Tuesday, February 21, 2017

Review Tuesday: White Flames by Cecilia Tan (#erotica #fantasy #lgbtq)

White Flames cover

White Flames: Erotic Dreams by Cecilia Tan
Running Press, 2008
ISBN 978-0-78672-080-4

Hallelujah! That was my cry after reading the first two stories in Cecilia Tan's single-author collection WHITE FLAMES. Needless to say, my husband, reading in bed next to me, was a bit startled. When I explained, though, he understood completely.

With review commitments to several venues, regular crits for colleagues, plus a personal predeliction for erotica, I probably read a dozen erotic short stories a month. Most of these stories are adequate: reasonably well-written, moderately engaging, mildly arousing. Rarely do I encounter stories that I consider exceptional, stories that excite me in a literary rather than a physical sense.

What does it take for me to be excited by a story? Each case varies, but I look for an original premise, a unique voice, unconventional characters, and most of all, a treatment of sex more as an emotional or spiritual adventure than as a conjunction of body parts.

I'm delighted to report that, by my definition, many of the tales in Cecilia Tan's collection are exceptional.

Ms. Tan has a reputation for "speculative erotica", erotic fantasy and science fiction. It's easy to be original, one might argue, when one can build one's own worlds and write one's own rules. Yet almost half of the stories in WHITE DREAMS are contemporary erotica, with barely a whiff of fantasy.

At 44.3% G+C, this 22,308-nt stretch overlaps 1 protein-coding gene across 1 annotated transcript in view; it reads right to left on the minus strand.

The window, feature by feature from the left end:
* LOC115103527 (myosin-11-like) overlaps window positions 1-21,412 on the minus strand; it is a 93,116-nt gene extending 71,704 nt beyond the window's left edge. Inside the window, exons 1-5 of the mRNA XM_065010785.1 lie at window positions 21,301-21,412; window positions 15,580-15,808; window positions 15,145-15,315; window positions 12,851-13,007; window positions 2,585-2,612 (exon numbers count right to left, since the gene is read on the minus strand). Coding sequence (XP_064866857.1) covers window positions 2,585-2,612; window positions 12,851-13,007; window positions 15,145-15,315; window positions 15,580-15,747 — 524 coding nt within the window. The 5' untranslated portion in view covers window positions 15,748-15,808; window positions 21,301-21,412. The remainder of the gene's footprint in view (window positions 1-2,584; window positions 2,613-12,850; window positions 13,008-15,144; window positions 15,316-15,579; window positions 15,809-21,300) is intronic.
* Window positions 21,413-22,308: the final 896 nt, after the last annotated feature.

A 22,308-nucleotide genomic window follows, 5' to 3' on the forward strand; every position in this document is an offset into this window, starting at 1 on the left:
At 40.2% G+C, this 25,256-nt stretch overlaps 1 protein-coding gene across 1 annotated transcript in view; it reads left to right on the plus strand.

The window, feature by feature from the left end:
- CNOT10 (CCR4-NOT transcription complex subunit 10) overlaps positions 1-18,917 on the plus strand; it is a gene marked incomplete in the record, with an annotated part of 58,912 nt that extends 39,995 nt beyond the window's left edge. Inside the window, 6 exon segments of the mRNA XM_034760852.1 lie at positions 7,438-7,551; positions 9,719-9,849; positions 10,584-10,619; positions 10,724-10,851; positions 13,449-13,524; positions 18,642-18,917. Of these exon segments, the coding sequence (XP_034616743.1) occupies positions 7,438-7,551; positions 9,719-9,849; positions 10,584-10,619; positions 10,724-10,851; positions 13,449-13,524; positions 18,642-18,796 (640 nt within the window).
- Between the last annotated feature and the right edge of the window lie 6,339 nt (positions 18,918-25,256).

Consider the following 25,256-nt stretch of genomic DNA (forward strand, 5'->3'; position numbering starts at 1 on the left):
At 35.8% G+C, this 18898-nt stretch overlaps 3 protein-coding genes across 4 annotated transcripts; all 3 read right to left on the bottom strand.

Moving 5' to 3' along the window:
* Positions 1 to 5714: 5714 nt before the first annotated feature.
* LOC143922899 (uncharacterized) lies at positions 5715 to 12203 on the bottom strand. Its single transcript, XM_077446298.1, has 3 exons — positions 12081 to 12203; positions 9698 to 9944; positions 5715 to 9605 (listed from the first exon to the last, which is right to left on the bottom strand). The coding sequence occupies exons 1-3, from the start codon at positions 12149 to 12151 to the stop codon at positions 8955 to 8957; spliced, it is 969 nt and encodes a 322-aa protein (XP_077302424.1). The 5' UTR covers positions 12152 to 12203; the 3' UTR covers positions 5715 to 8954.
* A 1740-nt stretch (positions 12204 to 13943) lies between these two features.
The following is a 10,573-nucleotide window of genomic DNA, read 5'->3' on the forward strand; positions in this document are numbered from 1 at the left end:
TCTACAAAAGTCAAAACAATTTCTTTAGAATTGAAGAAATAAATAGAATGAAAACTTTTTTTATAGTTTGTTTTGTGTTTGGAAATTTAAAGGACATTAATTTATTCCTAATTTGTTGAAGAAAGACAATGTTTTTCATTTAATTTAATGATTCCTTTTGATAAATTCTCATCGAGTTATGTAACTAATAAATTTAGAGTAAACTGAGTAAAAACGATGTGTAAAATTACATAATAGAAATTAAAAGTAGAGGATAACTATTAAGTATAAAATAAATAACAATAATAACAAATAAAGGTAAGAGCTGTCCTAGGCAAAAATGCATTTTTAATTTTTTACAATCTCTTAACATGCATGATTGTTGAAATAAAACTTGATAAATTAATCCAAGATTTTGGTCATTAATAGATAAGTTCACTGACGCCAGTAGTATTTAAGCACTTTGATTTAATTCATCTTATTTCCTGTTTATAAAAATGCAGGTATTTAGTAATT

Among my favorites is "Just Tell Me the Rules". A woman who is saving her virginity for marriage sends her housemate/fiance off on a business trip, only to have his best friend arrive at her door, a challenge to what she thought she wanted. Another delight is "Always", a down-to-earth tale of a loving threesome that begins with a scene all too familiar from my days in New England:

A raw spring day in Somerville, me in galoshes and a pair of my father's old painting pant with a snow shovel, cursing and trying to life a cinderblock-sized (and -weighted) chunk of wet packed snow off the walkway of our three-decker.

Vivid and concrete one moment, Ms. Tan can wax tender and raunchy the next:

Morgan's hands travel up my thighs like they come out of a dream. It never occurs to me to stop her. Sex with Morgan is as easy and natural as saying yes to a bite of chocolate from the proffered bar of a friend. Before her fingers even reach the elastic edge of my panties I am already shifting my hips, already breathing deeper, already thinking about the way her fingers will touch and tease me, how one slim finger will slide deep into me when I am wet, how good it feels to play with her hair on my belly, how much I want her. With Morgan, I always come.

Then there's "Baseball Fever", Ms. Tan's hilarious and highly explicit fantasy about a Yankee rookie for whom she has the hots: "This guy's got destiny. He fits right in with multi-ethic New York, too - half-black, half-white, cannily polite with the media but cocky as hell when he gets on the field." I'm not much of a sports fan, but when Tan brought Tiger Woods into the final scene of the fantasy, "just to make sure it's not 100% percent heterosexual", I laughed until my stomach hurt.

At first glance, one might dismiss "Halloween" as an instance of the overworked "girl meets dominant man of her dreams in a bar" genre. Tan brings new life to the old scenario, partly due to the kick-ass attitude of the world-weary Goth narrator. "The Hard Sell" is a tale of a modern woman longing to escape from the labels and slogans that society applies to everything and everyone around her - including the man who drives her into a frenzy.